At The Cultch until March 19, 2016
Posted March 9, 2016
It’s really hard to believe that a mother, singing “Somewhere Over The Rainbow” to her infant son, had – according to the baby’s father – “made” the child grow up gay. Beliefs like this, apparently, do exist amongst some parents, especially those from cultures not as liberal as our own. Pity Kevin, a young Asian guy, coming out to such an ignorant father.
It’s easier to leave home and avoid the fallout.
That’s exactly what Kevin Li does in Ga Ting, playwright Minh Ly’s first professionally produced play. Aspiring artist Kevin moves to Vancouver with its openly gay culture where, as his boyfriend Matt says, being gay is almost “trendy”.
Matt travels to Mr. and Mrs. Li’s Toronto home where, after listening to some awkward attempts at conversation, we discover that Kevin has committed suicide and his parents held a funeral to which Matt was not invited. Almost immediately Matt (Brian J. Sutton) accuses the parents of not accepting their son’s preferences both sexual and professional. Except that Mrs. Li (Alannah Ong) is very polite, we wonder why they don’t show him the door. We quickly lose sympathy for Matt; he’s passive aggressive, rude and looking for a scapegoat or two.
We like Mr. Li (BC Lee) even less. He’s intolerant and accusatory. Fiercely proud, he believes what he has done for his son – owning and running a Chinese restaurant – is more important than telling Kevin he loves him.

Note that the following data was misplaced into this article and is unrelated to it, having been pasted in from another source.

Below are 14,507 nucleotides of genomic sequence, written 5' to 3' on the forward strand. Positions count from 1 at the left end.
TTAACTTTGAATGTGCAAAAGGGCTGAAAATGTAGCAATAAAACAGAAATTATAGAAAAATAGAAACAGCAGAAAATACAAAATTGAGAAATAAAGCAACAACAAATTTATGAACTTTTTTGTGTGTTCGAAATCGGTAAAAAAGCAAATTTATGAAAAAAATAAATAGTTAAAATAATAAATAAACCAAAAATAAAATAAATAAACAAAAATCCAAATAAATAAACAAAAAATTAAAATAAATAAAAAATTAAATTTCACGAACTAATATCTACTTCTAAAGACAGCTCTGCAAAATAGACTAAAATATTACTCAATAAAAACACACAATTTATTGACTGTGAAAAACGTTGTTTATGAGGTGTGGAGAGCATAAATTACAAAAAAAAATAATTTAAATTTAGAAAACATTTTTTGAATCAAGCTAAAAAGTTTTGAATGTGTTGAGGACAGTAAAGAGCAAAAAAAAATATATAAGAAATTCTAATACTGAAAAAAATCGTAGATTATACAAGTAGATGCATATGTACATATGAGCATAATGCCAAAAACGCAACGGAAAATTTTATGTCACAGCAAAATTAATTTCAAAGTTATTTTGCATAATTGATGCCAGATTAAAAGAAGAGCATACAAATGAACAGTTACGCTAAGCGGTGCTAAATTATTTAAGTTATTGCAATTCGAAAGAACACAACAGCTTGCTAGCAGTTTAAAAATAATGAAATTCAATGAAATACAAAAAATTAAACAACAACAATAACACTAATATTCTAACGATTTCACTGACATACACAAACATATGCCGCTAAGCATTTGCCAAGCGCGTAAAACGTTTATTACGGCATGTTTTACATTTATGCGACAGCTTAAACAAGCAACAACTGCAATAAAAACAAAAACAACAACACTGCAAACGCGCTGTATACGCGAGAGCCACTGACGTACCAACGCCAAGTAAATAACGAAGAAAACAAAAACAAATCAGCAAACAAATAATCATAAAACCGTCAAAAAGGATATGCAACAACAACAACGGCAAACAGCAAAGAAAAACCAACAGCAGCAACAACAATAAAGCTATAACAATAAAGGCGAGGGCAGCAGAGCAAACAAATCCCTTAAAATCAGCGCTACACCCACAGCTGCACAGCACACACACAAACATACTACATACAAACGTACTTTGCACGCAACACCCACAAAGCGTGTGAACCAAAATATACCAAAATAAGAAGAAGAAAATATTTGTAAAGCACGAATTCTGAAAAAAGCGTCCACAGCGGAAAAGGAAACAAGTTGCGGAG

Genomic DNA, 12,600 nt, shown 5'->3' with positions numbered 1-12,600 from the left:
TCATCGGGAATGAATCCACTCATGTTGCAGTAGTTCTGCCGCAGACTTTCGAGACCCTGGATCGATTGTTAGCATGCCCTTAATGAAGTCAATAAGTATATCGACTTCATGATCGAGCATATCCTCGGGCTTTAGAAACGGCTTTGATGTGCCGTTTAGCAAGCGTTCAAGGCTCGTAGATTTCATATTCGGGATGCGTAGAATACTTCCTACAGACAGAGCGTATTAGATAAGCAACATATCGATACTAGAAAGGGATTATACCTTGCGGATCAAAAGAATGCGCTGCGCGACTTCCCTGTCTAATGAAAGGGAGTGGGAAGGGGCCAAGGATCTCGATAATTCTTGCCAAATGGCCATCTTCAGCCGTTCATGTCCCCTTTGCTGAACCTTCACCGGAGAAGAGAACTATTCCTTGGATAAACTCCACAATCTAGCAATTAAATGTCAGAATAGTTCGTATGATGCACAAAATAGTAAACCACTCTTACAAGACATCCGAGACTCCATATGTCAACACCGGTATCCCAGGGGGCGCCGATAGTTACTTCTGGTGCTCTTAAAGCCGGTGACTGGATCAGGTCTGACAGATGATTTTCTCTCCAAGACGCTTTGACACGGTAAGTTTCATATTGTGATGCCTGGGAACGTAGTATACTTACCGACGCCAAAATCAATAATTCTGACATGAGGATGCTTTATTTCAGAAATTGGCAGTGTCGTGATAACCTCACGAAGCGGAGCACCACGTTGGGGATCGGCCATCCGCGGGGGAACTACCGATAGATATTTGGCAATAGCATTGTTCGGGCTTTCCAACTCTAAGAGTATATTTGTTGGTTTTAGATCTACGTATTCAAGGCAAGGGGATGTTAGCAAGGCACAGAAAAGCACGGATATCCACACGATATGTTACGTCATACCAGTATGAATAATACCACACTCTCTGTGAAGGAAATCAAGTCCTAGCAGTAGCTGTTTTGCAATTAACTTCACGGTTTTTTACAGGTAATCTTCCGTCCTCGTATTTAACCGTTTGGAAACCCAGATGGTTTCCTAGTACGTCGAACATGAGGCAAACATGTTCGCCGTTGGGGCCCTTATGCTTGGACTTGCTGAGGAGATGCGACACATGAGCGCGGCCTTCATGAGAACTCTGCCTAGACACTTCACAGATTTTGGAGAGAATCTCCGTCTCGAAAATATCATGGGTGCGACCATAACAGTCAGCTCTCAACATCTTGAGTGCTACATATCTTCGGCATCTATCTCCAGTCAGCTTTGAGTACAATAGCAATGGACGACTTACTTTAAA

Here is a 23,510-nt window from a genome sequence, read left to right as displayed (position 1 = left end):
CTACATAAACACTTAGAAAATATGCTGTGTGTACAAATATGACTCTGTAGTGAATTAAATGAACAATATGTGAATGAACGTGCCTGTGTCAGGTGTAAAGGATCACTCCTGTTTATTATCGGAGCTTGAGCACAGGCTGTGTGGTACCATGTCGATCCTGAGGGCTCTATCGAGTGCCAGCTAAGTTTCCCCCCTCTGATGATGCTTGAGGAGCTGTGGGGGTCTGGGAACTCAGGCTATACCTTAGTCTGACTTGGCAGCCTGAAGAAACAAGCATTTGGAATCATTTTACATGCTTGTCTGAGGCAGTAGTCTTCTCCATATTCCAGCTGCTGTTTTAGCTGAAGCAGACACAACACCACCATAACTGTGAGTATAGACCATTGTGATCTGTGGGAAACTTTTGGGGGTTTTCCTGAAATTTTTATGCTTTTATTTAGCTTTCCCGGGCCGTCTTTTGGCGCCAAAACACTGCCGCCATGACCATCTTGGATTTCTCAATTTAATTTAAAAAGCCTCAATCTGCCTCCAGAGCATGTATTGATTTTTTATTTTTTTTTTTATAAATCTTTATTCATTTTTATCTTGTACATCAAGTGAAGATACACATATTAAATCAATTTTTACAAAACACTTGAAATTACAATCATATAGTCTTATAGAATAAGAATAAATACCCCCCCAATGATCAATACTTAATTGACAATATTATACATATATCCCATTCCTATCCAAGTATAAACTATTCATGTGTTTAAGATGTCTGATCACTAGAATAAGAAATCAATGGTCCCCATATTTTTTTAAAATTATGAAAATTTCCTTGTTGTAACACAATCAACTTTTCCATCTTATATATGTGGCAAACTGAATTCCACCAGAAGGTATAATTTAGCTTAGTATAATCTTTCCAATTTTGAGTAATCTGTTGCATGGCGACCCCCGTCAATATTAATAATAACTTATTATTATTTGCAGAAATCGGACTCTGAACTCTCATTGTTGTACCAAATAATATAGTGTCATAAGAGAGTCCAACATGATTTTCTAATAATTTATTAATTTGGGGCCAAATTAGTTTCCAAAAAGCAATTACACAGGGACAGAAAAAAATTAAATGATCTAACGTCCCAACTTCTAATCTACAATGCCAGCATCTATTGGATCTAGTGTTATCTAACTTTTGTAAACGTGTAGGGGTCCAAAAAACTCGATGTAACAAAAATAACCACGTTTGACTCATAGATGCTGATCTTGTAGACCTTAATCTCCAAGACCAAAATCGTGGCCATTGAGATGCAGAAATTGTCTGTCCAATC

Mrs. Li is the only one who really tries to understand. Unfortunately, as the details surrounding Kevin’s suicide come to light, she attacks Matt, too.
These are three very messed up people; even bipolar Kevin is not without blame for some unfortunate choices he made. The sad part is that they all loved Kevin but it didn’t prevent him from killing himself.
In a late-in-the-play revelation, it appears Matt has come to Toronto to deliver something to Mr. and Mrs. Li from Kevin. But it’s not until Matt is almost out the door that he seems to remember what he came for – leaving us to assume that what he really came for was to confront Kevin’s parents and to find someone to blame, other than himself.
Costume and set designer Christopher David Gauthier efficiently uses the intimate space in the Cultch’s Vancity Culture Lab: the Li’s living/dining area is tasteful; Gauthier makes it clear these are people with money and refinement.
As some of the dialogue is in Cantonese, surtitles in English appear on a screen; and, as the Cultch anticipates some non-English speaking patrons, all the dialogue is also projected in Cantonese.
This is Minh Ly’s first play, originally presented by the frank theatre company in 2014 at the Richmond Cultural Centre. Dramaturged by C.E. Gatchalian and directed by Rick Tae, Ga Ting has been re-written and is enjoying a rare second production for a wider audience at The Cultch.
The play is, unfortunately, mostly ‘on the nose’. It’s in real time, there’s not a lot of nuance or subtext and these characters say what they are thinking. But there are flashbacks, brightly illuminated by lighting designer Gerald King, with projected photos. These all add elements of welcome theatricality.
It’s refreshing to see a couple of mature Chinese actors on stage and Ga Ting reminds us of the struggle it must be for gay men and women from cultures far less accepting than our own. The consequences of intolerance are intolerable.
Although the playwright doesn’t give us a lot to laugh at, he does offer some humour throughout. I won’t ruin the surprise but the best line arises from a bowl of mango pudding that Mrs. Li, in a fury, hurls to the floor. What follows provides the best laugh of the evening.